Katherine Roy up and won a 2015 Robert F. Sibert Award Honor Book for her meticulously-researched Neighborhood Sharks (also named a Kirkus Best Children’s Book of 2014), which explored, just a few miles from San Francisco, the ocean’s largest predators. Not bad for the first book she both wrote and illustrated.

Now she’s back with How to Be an Elephant: Growing Up in the African Wild, coming to shelves in mid-September. For this—a captivating, fact-filled book all about elephants and their family dynamics—she traveled to Kenya for her original, in-the-field research. Featuring Roy’s beautiful, fluid watercolors, it’s one of my favorite picture books this year. And I was pleased to have the opportunity to talk to her via email about her trip to Africa and this exceptional book.

Jules:Can you talk a bit about your trip to Kenya? That was specifically to research this book, yes?

Katherine: Yes, absolutely. My trip to Kenya was all about spending time in the field to watch as many elephants as possible, so I could take in all of those sights Roy Credit Tim Stout and sounds and colors (and smells!) and translate them into the words and drawings for my book. While I was there, I met some of the most amazing people—David Daballen, the head field researcher for Save the Elephants, and Jake Goheen, who leads teams of biology graduate students at the Mpala Research Centre, to name just two—who were endlessly generous with their time and patience, as they coordinated with my travel logistics and answered my countless questions about elephants and conservation.

During my two-week-long stay, I had so many experiences. I witnessed the collaring of a 40-year-old bull elephant at Samburu National Reserve; I played with baby elephants at the Sheldrick Elephant Orphanage in Nairobi; I was bluff charged by an angry matriarch elephant while out on daily rounds with a researcher in Laikipia; and I sketched the herds of Tsavo East and West, where the iron-rich soil paints their skin a brilliant red. The trip was both exhilarating and exhausting, full of big moments and small routines, and I came home with lots of sketches and over 6,000 photos and videos to use as the raw visual reference to begin assembling my story.

Jules: What exactly is bluff charging?

Katherine:  A bluff charge is a false charge that an animal makes to scare off a threat—in this case, the unfamiliar presence of Sandy Oduor and I in the research jeep at Mpala. I happened to be filming at the time and was so startled that I dropped my phone, as you'll see in this video. We were out that morning to identify and observe the movements of herds in the area, when we saw a few elephants to the side of us on the road and stopped to take photos and do a head count. But the small group of elephants quickly turned into a herd of 30–40, as other family members emerged from the brush, and we found ourselves nearly surrounded, with elephants fanned out to the front and left of us and thorny acacia bushes blocking us to the right. There were young calves, lots of adolescents, and many enormous adult females, who were startled by our presence and turned towards us with their ears raised and tusks out—not a good sign. Sandy had whispered that he didn't recognize the herd, so they must be migrating through the area, hence their aggressive body language towards us, when suddenly a large female bolted from the line straight at our jeep. Sandy banged the windshield, and she slowed and veered right, and after a few more breathless moments the herd finally retreated as a group.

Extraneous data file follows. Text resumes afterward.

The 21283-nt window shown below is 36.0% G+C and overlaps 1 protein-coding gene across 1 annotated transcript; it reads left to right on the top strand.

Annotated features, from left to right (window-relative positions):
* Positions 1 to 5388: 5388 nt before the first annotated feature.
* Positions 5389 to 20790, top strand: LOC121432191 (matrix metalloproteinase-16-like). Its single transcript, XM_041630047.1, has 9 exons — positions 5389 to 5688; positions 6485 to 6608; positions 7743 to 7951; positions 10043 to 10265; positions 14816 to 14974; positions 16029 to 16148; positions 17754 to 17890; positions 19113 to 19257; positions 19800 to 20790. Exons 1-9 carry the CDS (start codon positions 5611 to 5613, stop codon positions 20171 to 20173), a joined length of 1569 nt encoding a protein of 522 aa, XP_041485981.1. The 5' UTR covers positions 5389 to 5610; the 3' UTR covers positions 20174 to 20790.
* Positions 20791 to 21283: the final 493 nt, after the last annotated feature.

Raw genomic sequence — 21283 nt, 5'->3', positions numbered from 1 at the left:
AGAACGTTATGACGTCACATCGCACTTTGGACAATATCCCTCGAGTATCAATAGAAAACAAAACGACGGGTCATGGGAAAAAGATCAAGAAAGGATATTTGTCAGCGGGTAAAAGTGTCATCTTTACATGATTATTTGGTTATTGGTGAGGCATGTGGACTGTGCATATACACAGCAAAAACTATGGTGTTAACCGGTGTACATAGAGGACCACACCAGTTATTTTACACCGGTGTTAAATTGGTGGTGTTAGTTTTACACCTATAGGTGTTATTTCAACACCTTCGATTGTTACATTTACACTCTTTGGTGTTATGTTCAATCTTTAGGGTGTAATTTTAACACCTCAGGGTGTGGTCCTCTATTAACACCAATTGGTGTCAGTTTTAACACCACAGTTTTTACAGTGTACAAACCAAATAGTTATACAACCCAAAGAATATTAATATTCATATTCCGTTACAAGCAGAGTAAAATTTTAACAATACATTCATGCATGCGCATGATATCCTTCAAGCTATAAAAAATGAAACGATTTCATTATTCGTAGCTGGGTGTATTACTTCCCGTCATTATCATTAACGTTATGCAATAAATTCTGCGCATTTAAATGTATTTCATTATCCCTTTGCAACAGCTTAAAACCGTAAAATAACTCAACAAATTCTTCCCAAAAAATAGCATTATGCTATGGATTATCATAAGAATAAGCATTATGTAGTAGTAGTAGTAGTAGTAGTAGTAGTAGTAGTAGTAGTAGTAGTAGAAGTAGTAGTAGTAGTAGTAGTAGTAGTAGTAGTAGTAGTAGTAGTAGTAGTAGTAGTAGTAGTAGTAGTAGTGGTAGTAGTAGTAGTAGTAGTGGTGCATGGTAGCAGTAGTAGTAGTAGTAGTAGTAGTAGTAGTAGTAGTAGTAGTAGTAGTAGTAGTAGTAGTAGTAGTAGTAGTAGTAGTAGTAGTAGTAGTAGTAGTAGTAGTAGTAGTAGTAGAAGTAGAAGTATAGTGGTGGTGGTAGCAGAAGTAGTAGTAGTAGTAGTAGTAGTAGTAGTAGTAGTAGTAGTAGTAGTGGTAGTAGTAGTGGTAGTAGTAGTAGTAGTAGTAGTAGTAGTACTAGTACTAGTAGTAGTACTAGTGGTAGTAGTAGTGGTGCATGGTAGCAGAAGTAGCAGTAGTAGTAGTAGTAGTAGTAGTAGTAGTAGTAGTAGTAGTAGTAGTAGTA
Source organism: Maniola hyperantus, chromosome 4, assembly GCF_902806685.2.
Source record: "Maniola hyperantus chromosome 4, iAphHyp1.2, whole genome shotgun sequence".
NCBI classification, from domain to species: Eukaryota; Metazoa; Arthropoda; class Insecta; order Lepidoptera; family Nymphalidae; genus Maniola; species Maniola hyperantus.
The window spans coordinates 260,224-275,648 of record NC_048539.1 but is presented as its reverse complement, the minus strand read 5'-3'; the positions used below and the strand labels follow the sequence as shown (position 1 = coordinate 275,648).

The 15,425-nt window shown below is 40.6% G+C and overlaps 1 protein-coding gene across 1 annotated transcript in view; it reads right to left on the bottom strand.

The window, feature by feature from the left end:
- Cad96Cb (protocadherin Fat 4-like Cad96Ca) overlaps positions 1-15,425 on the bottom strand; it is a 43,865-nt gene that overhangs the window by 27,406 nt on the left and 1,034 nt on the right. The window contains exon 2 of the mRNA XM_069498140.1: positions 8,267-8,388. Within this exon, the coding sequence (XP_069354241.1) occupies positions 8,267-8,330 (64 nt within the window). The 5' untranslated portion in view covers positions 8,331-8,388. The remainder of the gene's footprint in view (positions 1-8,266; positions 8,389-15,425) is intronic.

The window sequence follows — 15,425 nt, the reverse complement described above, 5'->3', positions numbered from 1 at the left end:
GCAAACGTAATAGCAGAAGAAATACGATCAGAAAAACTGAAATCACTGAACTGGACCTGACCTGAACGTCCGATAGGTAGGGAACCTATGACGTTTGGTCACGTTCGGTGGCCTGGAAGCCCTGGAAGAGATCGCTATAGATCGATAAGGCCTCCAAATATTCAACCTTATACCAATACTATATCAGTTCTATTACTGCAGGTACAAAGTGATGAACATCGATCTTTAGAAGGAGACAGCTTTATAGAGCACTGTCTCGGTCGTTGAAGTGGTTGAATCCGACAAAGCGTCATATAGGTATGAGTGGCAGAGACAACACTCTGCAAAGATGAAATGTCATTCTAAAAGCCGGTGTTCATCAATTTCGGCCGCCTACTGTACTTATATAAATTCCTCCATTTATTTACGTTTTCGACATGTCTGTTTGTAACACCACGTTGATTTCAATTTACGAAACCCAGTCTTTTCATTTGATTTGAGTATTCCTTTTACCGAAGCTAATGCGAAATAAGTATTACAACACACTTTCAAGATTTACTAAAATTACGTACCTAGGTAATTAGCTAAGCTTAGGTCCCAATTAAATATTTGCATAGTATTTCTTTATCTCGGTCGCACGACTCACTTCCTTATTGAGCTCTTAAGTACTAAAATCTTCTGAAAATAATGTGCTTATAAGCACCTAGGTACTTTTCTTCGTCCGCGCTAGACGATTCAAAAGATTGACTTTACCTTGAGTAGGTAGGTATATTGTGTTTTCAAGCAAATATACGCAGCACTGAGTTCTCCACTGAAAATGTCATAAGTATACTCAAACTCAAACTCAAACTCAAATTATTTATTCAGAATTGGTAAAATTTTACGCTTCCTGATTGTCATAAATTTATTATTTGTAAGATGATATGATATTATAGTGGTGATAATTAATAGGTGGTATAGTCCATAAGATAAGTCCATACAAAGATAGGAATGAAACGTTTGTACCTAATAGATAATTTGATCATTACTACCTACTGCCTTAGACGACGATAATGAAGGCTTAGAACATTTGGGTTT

Minutes later, we had to pass them on the road again in order to get back to camp. Fortunately, this time they only blasted us with deafening trumpets to scare us away. It was a very dangerous situation, more than I fully realized at the time; a full-grown female elephant will defend her calves just like a bear will defend her cubs, except that female elephants weigh up to 7,000 pounds and can use their tusks to punch holes in a car like nails through tinfoil. The silver lining was I ended up using the footage as the basis for one of the spreads in my book, in which the main character is finally grown and defending her family from lions.

Jules: I love these Behind the Scenes videos you share with readers. You did that (and blog posts) with Neighborhood Sharks as well. Do you do school visits often, and direct children to these additional bits of information? It must also be great for you, if you’re having trouble deciding what to cut from a book.

Katherine: I love doing school presentations, because they’re a sneaky way to talk about so much more than just sharks or elephants—the importance of on-location research, fact-checking, the scientific method, and environmental conservation. “Do you see that hole in the elephant’s ear that Sandy’s showing me here? That marking helps him identify this individual elephant, because the markings on an elephant's ears are unique, just like a human fingerprint. By keeping track of individuals and families in different areas, scientists like Sandy can help reduce human-elephant conflict by sharing their data with local governments to prevent building roads and farms through important elephant territories.

Trumpeting elephants are exciting to see, so why not channel that excitement into a bigger discussion? The book is “about” a baby elephant growing up, but really I’m angling at a much larger message. The videos and my blog are an extension of that. They let me reach beyond 48 pages and share the experience of making the book by showing what I learned and how I learned it—while also (as you suggested) salvaging darlings from the cutting room floor.